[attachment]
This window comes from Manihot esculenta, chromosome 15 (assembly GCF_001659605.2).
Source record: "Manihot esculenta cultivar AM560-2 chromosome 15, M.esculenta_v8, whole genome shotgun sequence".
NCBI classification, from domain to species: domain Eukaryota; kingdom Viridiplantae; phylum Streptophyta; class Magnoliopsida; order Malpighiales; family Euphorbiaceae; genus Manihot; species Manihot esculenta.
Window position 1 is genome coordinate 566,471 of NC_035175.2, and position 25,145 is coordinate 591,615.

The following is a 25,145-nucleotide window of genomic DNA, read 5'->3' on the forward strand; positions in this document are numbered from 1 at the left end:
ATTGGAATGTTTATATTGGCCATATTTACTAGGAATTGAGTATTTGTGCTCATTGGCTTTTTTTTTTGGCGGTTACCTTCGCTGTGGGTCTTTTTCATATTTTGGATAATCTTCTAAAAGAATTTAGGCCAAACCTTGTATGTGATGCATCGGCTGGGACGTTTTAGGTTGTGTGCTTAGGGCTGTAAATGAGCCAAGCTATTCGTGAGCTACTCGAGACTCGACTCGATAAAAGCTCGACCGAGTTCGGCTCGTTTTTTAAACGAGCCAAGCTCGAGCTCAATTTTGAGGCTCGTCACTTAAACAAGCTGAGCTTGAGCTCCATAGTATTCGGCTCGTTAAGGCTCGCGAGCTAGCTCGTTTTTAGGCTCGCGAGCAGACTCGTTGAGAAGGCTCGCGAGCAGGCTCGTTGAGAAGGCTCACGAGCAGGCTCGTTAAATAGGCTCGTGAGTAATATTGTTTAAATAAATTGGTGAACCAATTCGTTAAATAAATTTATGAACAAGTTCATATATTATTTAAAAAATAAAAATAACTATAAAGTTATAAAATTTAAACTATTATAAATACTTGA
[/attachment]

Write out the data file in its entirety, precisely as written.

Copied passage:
This window comes from Manihot esculenta, chromosome 15 (assembly GCF_001659605.2).
Source record: "Manihot esculenta cultivar AM560-2 chromosome 15, M.esculenta_v8, whole genome shotgun sequence".
NCBI classification, from domain to species: domain Eukaryota; kingdom Viridiplantae; phylum Streptophyta; class Magnoliopsida; order Malpighiales; family Euphorbiaceae; genus Manihot; species Manihot esculenta.
Window position 1 is genome coordinate 566,471 of NC_035175.2, and position 25,145 is coordinate 591,615.

The following is a 25,145-nucleotide window of genomic DNA, read 5'->3' on the forward strand; positions in this document are numbered from 1 at the left end:
ATTGGAATGTTTATATTGGCCATATTTACTAGGAATTGAGTATTTGTGCTCATTGGCTTTTTTTTTTGGCGGTTACCTTCGCTGTGGGTCTTTTTCATATTTTGGATAATCTTCTAAAAGAATTTAGGCCAAACCTTGTATGTGATGCATCGGCTGGGACGTTTTAGGTTGTGTGCTTAGGGCTGTAAATGAGCCAAGCTATTCGTGAGCTACTCGAGACTCGACTCGATAAAAGCTCGACCGAGTTCGGCTCGTTTTTTAAACGAGCCAAGCTCGAGCTCAATTTTGAGGCTCGTCACTTAAACAAGCTGAGCTTGAGCTCCATAGTATTCGGCTCGTTAAGGCTCGCGAGCTAGCTCGTTTTTAGGCTCGCGAGCAGACTCGTTGAGAAGGCTCGCGAGCAGGCTCGTTGAGAAGGCTCACGAGCAGGCTCGTTAAATAGGCTCGTGAGTAATATTGTTTAAATAAATTGGTGAACCAATTCGTTAAATAAATTTATGAACAAGTTCATATATTATTTAAAAAATAAAAATAACTATAAAGTTATAAAATTTAAACTATTATAAATACTTGA